I plan ahead five years. However, the plan gets much less specific more than 1 year out, as timescales like that are much harder to predict. If you are making a business plan, I would definitely recommend talking with other people in the industry so that you are aware of all of the costs and pitfalls of which you may be unaware. Learning at least the basics about how an industry works before you jump in is very important.
5. During Sentinels of the Multiverse: Shattered Timelines, you all announced that it would be your last Kickstarter campaign for that brand. I admire that approach, and I’m curious to hear more about your reasoning for doing that.
There are two reasons. The first is that Kickstarters are time-consuming and expensive to run. Not only do they require constant maintenance during the campaign, but they necessitate a ton of work after the fact to fulfill all of the orders. The second is that we really want to limit our Kickstarters to 2 or fewer per year, and to only use Kickstarter for projects where there are a lot of unknowns in terms of reception and interest.
6. What are your three favorite tabletop games not published by Greater Than Games?
Diplomacy, Pathfinder, and Carcassonne
7. Do you think Greater Than Games will someday publish games by other designers?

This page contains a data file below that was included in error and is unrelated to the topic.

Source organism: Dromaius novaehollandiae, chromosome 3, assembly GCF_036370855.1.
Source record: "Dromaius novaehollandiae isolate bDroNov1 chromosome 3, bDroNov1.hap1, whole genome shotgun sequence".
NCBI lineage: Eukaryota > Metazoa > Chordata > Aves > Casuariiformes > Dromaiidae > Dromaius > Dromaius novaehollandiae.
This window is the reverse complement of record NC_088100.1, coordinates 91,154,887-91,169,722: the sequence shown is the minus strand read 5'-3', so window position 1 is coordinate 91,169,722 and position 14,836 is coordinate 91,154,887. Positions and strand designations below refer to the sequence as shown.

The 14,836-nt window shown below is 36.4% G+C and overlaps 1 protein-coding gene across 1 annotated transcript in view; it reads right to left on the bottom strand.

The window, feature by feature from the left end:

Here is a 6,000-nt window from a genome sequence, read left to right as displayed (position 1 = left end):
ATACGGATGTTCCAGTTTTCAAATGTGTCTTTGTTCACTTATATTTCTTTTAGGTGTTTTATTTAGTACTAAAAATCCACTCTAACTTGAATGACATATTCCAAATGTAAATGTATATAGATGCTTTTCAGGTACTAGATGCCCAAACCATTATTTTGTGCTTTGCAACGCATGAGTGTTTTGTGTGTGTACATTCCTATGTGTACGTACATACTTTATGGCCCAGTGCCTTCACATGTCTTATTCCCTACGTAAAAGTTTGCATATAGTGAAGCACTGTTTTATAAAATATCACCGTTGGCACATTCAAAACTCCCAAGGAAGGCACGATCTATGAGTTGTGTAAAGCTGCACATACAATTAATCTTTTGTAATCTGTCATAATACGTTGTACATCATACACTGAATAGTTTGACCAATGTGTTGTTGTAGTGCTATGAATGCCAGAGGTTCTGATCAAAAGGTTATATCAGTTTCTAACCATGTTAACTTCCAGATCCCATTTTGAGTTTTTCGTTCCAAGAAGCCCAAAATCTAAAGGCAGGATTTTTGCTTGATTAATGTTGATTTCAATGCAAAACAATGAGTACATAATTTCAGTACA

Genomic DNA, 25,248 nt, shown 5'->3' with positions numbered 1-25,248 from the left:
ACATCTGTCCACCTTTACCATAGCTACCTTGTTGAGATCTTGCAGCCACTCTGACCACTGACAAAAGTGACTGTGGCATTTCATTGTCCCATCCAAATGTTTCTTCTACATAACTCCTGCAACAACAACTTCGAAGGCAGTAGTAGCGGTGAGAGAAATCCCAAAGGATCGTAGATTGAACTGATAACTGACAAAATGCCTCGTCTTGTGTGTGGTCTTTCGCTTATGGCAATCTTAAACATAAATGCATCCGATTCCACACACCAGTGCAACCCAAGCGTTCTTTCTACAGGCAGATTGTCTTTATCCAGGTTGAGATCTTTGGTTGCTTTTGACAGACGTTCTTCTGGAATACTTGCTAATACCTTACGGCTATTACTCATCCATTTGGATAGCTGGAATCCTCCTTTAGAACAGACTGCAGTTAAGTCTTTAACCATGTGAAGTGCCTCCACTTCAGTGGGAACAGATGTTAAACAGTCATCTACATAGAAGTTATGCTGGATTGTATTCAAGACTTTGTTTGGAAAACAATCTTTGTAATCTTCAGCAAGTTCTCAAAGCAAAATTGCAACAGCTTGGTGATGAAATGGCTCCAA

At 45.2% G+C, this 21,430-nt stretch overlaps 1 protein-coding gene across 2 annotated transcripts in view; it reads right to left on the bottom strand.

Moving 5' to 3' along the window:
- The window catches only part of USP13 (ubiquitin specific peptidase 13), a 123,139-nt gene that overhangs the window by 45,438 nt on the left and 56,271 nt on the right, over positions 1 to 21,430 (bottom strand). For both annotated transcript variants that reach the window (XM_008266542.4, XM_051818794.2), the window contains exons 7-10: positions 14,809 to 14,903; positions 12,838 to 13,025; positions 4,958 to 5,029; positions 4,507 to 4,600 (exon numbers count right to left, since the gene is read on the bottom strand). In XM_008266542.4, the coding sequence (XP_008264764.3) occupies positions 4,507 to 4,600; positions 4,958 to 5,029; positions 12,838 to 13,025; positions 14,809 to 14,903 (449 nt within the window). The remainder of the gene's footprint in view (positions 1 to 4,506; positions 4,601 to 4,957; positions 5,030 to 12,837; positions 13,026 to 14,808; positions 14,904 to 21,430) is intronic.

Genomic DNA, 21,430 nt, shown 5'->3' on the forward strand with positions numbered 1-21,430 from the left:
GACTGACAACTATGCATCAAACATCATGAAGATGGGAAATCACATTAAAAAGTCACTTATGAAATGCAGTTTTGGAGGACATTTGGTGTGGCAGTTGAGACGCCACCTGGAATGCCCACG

8. Could you recommend one board-game related book/podcast/blog/YouTube channel and one that has nothing to do with board games that all board game project creators should subscribe to?
I watch very little in the way of podcasts or YouTube channels, so I definitely couldn’t recommend one that all board game creators should subscribe to! The only two channels it looks like I am currently subscribed to are PomplamooseMusic (who do some cool music) and FyreUK (who do awesome Minecraft time-lapse videos). The fact that I just now had to look that up, however, should tell you how often I watch things on YouTube :)
However, I have a million book recommendations! Aside from being very interested in Tolkien’s mythology of Middle-Earth, I thoroughly enjoy the following authors, among others:
I also enjoy a good bit of non-fiction, especially in the popular science category (particle physics, astronomy, glacial geology, evolutionary biology, that sort of thing). In terms of internet reading, I primarily read the AP/Reuters news feeds, with a particular emphasis on international politics.
9. What are a few key elements and principles you incorporated into your project that you think future Kickstarter creators could benefit from knowing?
1) Have an established social network that you engage with on a regular basis. Traffic doesn’t just show up on your Kickstarter page by accident!
2) Definitely find someone like Christopher who is willing to do incredible work for 80+ hours per week, every week.
3) Have simple, straight-forward pledge levels (we’ve done the opposite at times, and it is absolutely awful to manage or explain to people).
Thanks Paul! If you’re interested in their latest game, check out the Galactic Strike Force Kickstarter here.